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has claims possibly based on illegality of Petitioner's current confinement; however,
petition apparently not submitted using legal help Petitioner entitled to by Petitioner’s
institution under Constitution--e.g., by contract attorneys. See Lewis v. Casey, 518 U.S.
343, 356 (1996) (requiring prisoners be given "'adequate law libraries or adequate
assistance from persons trained in the law' . . . to ensure that inmates . . . have a
reasonably adequate opportunity to file nonfrivolous legal claims challenging their
convictions or conditions of confinement") (quoting Bounds v. Smith, 430 U.S. 817, 828
(1977) (emphasis added)).
INSTRUCTIONS TO PETITIONER
Under Rule 8 of the Federal Rules of Civil Procedure an initial pleading is required to
contain "(1) a short and plain statement of the grounds upon which the court's jurisdiction
depends, . . . (2) a short and plain statement of the claim showing that the pleader is entitled to
relief, and (3) a demand for judgment for the relief the pleader seeks." Fed. R. Civ. P. 8(a). The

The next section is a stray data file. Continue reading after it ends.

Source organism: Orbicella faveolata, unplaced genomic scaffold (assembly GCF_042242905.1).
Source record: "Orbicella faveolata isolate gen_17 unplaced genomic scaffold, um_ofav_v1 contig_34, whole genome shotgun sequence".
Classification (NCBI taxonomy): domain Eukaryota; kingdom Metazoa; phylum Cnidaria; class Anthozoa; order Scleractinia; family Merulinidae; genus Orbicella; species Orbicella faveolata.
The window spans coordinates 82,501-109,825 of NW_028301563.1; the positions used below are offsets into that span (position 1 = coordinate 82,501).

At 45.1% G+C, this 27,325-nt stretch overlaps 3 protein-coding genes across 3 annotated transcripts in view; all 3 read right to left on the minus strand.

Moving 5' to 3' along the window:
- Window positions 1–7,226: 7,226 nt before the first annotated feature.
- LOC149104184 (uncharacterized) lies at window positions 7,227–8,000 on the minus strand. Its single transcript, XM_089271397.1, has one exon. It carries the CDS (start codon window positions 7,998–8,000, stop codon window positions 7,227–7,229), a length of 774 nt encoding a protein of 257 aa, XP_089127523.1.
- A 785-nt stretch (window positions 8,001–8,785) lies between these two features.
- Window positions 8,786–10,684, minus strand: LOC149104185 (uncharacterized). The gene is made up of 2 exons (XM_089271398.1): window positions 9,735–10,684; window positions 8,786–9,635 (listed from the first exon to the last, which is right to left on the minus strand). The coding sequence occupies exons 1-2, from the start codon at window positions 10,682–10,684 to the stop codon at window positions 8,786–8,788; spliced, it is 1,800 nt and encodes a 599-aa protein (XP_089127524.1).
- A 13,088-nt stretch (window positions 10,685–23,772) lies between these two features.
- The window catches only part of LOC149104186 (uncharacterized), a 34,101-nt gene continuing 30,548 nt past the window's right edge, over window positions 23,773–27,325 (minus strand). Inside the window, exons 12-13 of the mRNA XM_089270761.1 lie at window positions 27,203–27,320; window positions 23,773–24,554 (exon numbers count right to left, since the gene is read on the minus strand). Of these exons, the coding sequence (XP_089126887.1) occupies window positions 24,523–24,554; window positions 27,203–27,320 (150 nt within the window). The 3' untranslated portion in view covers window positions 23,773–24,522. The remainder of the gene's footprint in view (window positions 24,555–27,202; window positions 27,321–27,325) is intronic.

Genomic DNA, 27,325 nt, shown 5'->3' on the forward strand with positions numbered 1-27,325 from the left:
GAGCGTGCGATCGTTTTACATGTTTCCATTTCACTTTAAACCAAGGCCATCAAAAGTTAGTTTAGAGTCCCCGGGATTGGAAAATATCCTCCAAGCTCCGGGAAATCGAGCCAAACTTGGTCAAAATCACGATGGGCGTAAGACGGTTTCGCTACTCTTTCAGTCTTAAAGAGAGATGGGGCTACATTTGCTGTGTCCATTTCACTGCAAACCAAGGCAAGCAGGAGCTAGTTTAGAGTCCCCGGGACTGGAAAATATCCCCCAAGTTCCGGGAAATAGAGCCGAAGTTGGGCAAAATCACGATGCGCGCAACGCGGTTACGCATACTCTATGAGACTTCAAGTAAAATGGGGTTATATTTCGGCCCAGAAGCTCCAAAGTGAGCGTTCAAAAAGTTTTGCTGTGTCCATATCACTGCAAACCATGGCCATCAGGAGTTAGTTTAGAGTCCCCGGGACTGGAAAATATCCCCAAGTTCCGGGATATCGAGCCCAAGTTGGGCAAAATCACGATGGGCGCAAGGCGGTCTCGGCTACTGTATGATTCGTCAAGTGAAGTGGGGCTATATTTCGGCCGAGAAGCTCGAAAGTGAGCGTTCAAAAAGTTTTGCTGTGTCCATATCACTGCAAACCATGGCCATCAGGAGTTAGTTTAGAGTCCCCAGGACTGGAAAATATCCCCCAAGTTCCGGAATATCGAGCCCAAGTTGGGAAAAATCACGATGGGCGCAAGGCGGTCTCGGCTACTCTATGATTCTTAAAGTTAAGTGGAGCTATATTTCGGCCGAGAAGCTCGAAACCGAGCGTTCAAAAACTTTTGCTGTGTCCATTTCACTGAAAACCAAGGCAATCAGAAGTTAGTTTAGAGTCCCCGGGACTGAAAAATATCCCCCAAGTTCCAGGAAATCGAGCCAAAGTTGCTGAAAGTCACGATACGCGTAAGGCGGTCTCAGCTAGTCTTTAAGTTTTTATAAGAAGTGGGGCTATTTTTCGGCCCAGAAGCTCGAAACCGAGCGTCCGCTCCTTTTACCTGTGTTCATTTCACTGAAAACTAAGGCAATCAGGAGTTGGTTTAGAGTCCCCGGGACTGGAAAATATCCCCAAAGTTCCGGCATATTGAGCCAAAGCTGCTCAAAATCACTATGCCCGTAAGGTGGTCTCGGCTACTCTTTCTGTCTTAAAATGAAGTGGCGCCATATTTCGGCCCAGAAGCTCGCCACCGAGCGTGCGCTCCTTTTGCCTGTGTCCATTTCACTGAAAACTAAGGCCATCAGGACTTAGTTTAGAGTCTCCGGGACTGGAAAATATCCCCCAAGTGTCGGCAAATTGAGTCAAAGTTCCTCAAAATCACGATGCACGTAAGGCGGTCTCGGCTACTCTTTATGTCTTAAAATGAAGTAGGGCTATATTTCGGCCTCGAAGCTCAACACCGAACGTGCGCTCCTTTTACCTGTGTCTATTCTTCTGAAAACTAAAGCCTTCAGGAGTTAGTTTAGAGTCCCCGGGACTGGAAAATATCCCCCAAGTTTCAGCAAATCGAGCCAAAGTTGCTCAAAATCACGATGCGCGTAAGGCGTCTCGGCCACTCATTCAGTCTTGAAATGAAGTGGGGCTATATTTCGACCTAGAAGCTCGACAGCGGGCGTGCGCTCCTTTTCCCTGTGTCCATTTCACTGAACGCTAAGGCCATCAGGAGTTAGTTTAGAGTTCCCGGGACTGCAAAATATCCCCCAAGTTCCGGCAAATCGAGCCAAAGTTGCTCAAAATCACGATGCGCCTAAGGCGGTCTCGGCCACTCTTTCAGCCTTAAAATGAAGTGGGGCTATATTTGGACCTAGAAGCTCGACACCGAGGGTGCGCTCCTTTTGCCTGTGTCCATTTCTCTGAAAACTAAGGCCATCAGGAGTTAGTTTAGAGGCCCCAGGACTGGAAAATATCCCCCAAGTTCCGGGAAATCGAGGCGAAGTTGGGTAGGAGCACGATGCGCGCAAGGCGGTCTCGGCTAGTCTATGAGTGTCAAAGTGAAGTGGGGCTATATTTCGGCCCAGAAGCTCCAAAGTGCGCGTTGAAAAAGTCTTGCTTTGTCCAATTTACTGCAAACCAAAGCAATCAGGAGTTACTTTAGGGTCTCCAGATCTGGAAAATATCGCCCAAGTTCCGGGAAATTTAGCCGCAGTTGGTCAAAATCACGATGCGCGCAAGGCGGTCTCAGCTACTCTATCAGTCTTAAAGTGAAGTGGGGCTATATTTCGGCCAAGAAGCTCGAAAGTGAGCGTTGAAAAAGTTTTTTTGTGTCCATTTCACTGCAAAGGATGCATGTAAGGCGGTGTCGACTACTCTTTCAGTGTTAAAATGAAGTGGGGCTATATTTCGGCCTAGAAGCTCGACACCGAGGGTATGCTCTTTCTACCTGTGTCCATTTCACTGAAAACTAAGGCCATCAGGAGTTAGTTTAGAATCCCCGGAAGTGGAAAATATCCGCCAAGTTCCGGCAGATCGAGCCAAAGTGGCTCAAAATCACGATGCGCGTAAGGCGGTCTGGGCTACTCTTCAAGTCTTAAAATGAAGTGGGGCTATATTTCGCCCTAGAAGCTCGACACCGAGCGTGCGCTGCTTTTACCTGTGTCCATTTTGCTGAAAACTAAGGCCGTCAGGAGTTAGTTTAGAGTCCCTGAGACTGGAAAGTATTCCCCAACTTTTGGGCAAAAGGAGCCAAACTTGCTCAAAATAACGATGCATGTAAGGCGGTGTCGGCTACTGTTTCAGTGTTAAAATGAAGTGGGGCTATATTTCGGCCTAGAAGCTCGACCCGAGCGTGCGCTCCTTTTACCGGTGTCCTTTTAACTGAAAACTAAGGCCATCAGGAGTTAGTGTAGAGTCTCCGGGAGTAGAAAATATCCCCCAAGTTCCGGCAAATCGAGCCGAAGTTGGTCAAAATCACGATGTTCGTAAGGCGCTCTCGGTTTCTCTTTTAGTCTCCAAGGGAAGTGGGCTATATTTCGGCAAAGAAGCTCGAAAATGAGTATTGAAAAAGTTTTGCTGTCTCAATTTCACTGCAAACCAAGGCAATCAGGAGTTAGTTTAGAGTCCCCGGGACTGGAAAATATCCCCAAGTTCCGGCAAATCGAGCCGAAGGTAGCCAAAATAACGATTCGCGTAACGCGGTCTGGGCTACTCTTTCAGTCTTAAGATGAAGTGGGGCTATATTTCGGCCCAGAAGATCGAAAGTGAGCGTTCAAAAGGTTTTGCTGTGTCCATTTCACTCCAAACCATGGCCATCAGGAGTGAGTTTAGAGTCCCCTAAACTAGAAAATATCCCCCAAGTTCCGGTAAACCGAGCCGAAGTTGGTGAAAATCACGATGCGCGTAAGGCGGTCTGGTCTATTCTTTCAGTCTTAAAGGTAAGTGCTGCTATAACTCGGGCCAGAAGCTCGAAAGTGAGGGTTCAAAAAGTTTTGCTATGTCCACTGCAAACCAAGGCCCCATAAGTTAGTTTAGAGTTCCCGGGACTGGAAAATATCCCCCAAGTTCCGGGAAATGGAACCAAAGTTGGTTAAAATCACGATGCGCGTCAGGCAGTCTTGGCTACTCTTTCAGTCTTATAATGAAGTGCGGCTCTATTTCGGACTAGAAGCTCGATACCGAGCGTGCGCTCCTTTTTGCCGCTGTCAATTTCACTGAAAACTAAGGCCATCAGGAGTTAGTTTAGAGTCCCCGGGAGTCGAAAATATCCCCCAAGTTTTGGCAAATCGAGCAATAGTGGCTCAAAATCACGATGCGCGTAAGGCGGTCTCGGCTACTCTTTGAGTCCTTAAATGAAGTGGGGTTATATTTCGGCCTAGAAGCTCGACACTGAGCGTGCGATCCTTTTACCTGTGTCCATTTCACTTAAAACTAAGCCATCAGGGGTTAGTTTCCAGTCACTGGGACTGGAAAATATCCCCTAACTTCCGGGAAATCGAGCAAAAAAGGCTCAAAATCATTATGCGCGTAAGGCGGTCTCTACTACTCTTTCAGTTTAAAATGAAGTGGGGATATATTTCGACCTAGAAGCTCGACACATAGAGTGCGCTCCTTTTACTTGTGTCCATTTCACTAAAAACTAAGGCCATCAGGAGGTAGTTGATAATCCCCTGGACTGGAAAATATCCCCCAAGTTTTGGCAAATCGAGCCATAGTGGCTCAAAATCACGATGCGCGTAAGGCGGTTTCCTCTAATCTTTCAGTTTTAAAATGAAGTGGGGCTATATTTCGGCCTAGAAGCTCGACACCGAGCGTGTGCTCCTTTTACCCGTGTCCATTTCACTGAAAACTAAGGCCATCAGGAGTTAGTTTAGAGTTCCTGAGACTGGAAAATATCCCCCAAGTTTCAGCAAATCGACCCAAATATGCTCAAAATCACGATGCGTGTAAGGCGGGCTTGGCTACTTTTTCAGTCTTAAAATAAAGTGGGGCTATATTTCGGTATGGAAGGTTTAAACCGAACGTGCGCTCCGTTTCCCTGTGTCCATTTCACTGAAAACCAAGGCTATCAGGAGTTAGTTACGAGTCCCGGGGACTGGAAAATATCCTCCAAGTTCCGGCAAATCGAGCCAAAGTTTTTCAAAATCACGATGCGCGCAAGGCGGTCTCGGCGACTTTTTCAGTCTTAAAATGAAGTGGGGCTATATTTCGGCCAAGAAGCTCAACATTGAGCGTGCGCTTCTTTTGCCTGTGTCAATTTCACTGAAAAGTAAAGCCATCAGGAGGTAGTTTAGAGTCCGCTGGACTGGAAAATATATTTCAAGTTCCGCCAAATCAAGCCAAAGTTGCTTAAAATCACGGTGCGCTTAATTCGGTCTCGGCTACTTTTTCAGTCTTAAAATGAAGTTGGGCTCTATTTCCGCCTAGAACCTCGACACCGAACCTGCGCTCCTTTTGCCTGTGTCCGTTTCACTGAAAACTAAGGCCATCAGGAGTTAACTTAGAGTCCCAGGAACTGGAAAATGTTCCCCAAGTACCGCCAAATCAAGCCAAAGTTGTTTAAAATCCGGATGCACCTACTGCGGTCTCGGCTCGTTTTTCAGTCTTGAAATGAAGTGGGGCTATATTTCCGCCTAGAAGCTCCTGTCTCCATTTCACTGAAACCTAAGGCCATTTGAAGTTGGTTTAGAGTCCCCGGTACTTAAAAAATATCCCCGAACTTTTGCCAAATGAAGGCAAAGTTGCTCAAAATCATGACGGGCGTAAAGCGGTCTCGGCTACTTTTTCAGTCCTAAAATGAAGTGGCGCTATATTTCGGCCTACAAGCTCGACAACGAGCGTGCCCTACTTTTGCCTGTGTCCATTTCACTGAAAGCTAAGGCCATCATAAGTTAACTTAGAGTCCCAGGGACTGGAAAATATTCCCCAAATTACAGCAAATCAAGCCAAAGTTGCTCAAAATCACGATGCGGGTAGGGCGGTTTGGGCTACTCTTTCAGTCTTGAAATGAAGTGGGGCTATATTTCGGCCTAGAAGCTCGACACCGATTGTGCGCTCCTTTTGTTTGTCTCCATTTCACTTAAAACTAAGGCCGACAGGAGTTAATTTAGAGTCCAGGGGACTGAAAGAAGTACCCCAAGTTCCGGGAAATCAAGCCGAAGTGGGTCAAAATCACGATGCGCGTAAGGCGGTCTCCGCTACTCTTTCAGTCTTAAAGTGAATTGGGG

requirements of Rule 8(a) are intended to guarantee "that [respondents] enjoy fair notice of what
the claims against them are and the grounds upon which they rest." TV Commc'ns Network, Inc.
v. ESPN, Inc., 767 F. Supp. 1062, 1069 (D. Colo. 1991), aff’d, 964 F.2d 1022 (10th Cir. 1992).
Pro se litigants are not excused from compliance with the minimal pleading requirements
of Rule 8. "This is so because a pro se [litigant] requires no special legal training to recount the
facts surrounding his alleged injury, and he must provide such facts if the court is to determine
whether he makes out a claim on which relief can be granted." Hall v. Bellmon, 935 F.2d 1106,
1009 (10th Cir. 1991). Moreover, "it is not the proper function of the Court to assume the role of
advocate for a pro se litigant." Id. at 1110. Thus, the Court cannot "supply additional facts, [or]
construct a legal theory for [petitioner] that assumes facts that have not been pleaded." Dunn v.
White, 880 F.2d 1188, 1197 (10th Cir. 1989).